- Nov 3, 2017
GameBoy is over?
There's so many games that would have been interesting to discover (or make discover).
GameBoy is over?
I think he's just changing the format to shove the chaff into compilation videos like he's been doing on NES Works these past few months, but of course the man himself can correct me if I'm wrong.
To be fair the current format is pretty heavy and it would probably be his life work to do the whole thing in the way he's doing it now.
Looks at the list of Gameboy/Gameboy Color games after the Pokemon resurgence...
Check the Japanese library for the system though - tonnes of VN ports.Yeah, the only post-N64 console I'd ever be interested in tackling is DS, because that library had so many game concepts that appear nowhere else. I guess Dreamcast could be good, too, because it didn't fare well enough be buried beneath the piles of trash that every other disc-based platform suffered.
It would be a good opportunity for you to tackle some of the online enabled games that fans are bringing back.Yeah, the only post-N64 console I'd ever be interested in tackling is DS, because that library had so many game concepts that appear nowhere else. I guess Dreamcast could be good, too, because it didn't fare well enough be buried beneath the piles of trash that every other disc-based platform suffered.
Another perfectly decent game appears on Virtual Boy, this time starring Bomberman. It's not your standard Bomberman fare, but nevertheless it's a pretty solid rendition of Puyo Puyo with a bit of Bomberman flair (or should that be flare?). Fortunately, this game is a little less difficult to track down play nowadays than its VB contemporaries...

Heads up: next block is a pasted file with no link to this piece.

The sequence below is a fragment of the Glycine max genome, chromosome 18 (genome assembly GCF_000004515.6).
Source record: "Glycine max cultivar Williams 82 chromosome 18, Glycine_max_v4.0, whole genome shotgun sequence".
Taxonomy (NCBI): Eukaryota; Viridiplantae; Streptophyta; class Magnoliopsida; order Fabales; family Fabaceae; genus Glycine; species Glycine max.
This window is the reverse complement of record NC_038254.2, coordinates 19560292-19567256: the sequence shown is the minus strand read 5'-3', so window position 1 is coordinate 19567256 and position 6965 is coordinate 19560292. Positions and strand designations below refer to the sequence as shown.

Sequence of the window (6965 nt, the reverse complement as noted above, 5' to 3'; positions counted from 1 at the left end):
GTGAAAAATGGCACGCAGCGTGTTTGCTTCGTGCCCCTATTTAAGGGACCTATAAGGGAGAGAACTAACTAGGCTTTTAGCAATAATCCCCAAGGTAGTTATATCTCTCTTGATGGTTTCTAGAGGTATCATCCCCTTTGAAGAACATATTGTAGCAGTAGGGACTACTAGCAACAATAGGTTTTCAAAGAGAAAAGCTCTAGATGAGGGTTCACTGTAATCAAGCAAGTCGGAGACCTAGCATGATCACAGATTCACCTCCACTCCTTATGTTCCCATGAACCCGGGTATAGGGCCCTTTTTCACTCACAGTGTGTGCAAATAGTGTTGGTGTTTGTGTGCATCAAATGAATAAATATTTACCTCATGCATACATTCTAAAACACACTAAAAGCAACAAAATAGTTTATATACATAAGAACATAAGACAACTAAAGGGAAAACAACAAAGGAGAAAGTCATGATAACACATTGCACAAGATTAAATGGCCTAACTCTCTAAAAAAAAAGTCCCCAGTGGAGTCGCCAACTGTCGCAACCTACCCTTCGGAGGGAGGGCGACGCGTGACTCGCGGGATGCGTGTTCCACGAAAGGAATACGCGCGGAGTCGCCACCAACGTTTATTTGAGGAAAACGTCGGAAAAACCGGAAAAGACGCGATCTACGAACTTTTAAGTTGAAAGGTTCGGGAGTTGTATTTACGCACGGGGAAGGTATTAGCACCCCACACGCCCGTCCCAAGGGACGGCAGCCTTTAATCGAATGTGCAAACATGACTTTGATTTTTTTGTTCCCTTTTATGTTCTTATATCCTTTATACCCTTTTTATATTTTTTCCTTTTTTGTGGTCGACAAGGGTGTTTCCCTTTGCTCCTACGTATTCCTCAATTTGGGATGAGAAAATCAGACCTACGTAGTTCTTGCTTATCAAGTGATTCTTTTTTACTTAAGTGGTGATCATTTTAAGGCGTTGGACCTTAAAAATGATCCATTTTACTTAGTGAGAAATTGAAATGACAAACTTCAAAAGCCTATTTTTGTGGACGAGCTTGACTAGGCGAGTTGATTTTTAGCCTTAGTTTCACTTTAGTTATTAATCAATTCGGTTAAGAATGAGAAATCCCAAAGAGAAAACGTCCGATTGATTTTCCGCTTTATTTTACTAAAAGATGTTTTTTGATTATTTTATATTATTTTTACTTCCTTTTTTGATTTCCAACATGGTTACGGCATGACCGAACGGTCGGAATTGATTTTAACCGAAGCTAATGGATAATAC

Next time...Hudson's second (and final) Virtual Boy game sees them visiting comfortable territory with a vertical shooter very much in the Star Soldier vein. A plane-shifting layer effect makes good on a central concept of that franchise, though the realities and limitations of the hardware somewhat gum up the works...
It's the worst game in the world! Ha! Ha. No, not really. Despite being based on a dud of a film and appearing exclusively on a failed game console, Ocean's Waterworld isn't the most atrocious thing ever committed to silicon. Make no mistake, it's not GOOD—but there are certainly worse things you could cram into a game system. It's an interesting (albeit extremely rough) attempt to bring some classic arcade concepts to Virtual Boy.
One of two Virtual Boy bowling sims, this one stands out from its Japanese counterpart by virtue of featuring Nester, the unlikely antagonist of Nintendo Power's "Howard & Nester" comics. And his twin sister Hester, whose existence had never been mentioned prior to this game. Which shipped a couple of years after Nester's comic had been canceled. What a strange and inexplicable game.
We return briefly to Game Boy Works to mark the system's 30th anniversary... not that this these games are necessarily glorious celebrations of Game Boy's existence. But then again, maybe they're perfectly apt? Square Deal combines two of the system's most common genres—puzzlers and casino games—and Parasol Henbee is a licensed platformer. Together, these comprise the fundamental Game Boy experience. And while they're not amazing, they're both above average for their genres. So... a concise summary of the Game Boy experience, I guess.
I wish you could somehow hit that $3000 patreon goal. :\
One for each year of the system’s life
Nintendo’s Game Boy made its Japanese debut on April 21, 1989. With a murky screen and chunky physical design, Game Boy wasn’t the most impressive of game systems — but what it lacked in power, it made up for in affordability ... and, over time, an incredible library. Ask any Game Boy owner for a list of their favorite games and you’ll get a huge variety of answers thanks to the fact that the system saw north of 1000 games over its lifetime, many of which were good and some of which were truly great.
Ahead of Game Boy’s 30th anniversary on Sunday, here are the 30 greatest games and franchises ever to appear on the system.